What do you expect when a former church is converted into a residential dwelling? The historic facade of this Dutch church belies its interiors – minimalistic, fun and charmingly tongue-in-cheek.
In the Western world, a shrinking church-going population has resulted in an interesting development for the real-estate sector – church conversions!
Architecturally sound and historically interesting churches are increasingly being de-sanctified and offered as residential accommodation.
The Dutch architectural firm of Leijh Kappelhoff Seckel van den Doppelsteen Architecten (LKSVDD) was hired to renovate a 1928 church into a residential loft. Located in Haarlo in the Netherlands, the aptly-named “God’s Loftstory” is a testament to sympathetic renovation. The architects kept the historic and religious origins of the building in mind, but turned the interiors into a light-filled contemporary space with a huge dash of humour.
One enters the house through the “gates of heaven,” a doorway which is guarded by a wall full of angels. The grey and white floor-to-ceilings angels are an inspirational touch, blending pale colour with striking design.
The loft’s focal point, though, is a startling red staircase made of reclaimed wood. The architects have cheekily dubbed this, “The stairway to have fun.”
The tunnel-like stairs lead straight up to the bedroom and bath area in the mezzanine loft. The staircase divides the home as well, separating the kitchen from the living room and home office area. The staircase wall also serves as a gallery offering a simple way of showcasing photographs and other art.
The kitchen side of the staircase is a narrow space, but not lacking in amenities. Storage is built into the staircase wall and appliances are snugly placed in their slots. The long stainless steel counter space is adequate for the family and also acts as a breakfast nook at one end.
The minimalist living room is dominated by a large black L-shaped sofa that overlooks the gardens outside. A step away from here is the home office, another fun and playful space built on the original stage area of the church.
The stage helps break up the living room into another level. The office comes complete with a swing (“Swinging Sister”) and cross-shaped pendant lights above the desk. Blood-red storage space eases the monotony of white. Throughout the house the interiors are punctuated with red accents, the only nod to colour in an otherwise simple and calm decor.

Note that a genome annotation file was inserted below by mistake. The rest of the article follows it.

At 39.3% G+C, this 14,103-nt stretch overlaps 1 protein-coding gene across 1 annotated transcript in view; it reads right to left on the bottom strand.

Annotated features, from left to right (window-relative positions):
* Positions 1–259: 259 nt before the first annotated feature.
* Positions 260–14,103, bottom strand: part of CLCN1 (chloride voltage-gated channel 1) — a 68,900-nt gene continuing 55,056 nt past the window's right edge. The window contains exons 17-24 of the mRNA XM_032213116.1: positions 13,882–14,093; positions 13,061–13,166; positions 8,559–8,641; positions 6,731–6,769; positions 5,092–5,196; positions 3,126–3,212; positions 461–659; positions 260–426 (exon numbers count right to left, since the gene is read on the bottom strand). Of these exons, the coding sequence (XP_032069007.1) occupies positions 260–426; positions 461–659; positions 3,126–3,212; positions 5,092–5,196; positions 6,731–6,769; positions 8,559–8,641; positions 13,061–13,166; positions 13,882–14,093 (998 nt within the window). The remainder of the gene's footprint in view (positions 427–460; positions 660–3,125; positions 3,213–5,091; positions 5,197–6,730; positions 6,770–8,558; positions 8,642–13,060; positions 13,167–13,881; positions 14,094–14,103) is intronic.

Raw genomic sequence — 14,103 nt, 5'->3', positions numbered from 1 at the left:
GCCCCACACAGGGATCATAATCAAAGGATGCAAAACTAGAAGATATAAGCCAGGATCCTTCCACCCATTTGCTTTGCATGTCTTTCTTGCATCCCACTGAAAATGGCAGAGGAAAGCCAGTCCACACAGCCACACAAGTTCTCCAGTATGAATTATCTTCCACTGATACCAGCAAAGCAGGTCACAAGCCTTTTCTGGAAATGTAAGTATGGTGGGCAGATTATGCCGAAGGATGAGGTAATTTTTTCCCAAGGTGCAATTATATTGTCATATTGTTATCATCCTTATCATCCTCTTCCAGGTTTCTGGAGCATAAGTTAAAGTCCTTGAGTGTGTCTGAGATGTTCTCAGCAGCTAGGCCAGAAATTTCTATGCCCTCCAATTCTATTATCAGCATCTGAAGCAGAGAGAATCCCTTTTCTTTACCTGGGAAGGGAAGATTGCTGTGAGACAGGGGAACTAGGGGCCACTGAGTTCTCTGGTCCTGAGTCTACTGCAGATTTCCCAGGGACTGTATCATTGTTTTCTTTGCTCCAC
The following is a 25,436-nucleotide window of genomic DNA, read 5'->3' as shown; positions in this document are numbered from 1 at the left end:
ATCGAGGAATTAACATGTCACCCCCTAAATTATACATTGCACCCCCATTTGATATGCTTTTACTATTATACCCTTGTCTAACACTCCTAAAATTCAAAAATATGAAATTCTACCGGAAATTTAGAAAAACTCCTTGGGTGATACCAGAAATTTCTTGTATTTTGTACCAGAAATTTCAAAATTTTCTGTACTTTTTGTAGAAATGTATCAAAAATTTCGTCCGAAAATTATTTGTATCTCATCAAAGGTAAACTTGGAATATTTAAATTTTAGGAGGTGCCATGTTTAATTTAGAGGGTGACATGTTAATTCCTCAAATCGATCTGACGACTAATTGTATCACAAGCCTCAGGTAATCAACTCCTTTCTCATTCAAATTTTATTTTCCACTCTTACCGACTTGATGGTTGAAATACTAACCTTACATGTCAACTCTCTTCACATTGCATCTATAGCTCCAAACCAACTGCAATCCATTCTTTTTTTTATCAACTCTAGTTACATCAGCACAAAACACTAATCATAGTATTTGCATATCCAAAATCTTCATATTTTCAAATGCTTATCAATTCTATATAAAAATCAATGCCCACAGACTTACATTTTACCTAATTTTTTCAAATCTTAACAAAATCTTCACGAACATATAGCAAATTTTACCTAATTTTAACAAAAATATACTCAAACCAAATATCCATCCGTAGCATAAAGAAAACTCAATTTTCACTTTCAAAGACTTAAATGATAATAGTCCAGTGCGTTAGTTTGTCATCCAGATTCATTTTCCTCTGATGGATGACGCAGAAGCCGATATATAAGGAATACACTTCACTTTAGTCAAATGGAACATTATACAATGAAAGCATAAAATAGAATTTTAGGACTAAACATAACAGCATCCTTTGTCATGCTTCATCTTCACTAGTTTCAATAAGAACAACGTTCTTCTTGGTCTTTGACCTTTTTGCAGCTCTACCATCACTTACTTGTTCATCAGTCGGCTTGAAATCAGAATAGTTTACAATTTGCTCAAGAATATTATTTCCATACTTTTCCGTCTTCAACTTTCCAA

On the loft above, a stark black and white bedroom (a sobering change from the red staircase that leads upstairs) invites one to relax. The open bath tub is a nice touch and overlooks the living area below.
Irreverent touches are spread throughout this level too: the fire-engine red tiled bathroom has writing on the wall which reads, “Holy Shit” in Dutch. The bathroom also has a toilet roll holder in the shape of a cross.
“It was a conscious choice not to fill the entire volume of 1100 cubic metres with as many rooms as possible, but to minimise the demands, in order to retain the spaciousness of the building,” say the architects. The mezzanine floor was the only architectural addition, along with the red stairway.
The architects also kept as many historical accents as possible, for example the rafters, the slanted ceilings, the old doors, arched windows and the stained glass. The exterior, including the bell tower, was left intact, allowing the former church to continue to blend in with the pretty neighbourhood.
The gardens however, do reveal some of the quirkiness of the interiors. Wooden ‘lost’ sheep graze on the grass, a cute and playful nod to the building’s history. The garden is modern and has large planters made out of left-over bricks.
A herb, vegetable and flower garden, along with a little orchard, bring the old monastic outdoor area to life. A forty-foot shipping container acts as a fence and equipped with a green roof, it acts as an additional lawn area.
When LKSVDD Architects received the brief for the project, the client’s motto was presented simply: Cherish your inner child. By keeping the renovation simple and respecting the character of the building, LKSVDD has successfully transformed this former church into a thoughtful yet playful home that makes coming to it, pure heaven!
Text By Chryselle D’Silva Dias
Photographs Vincent van den Hoven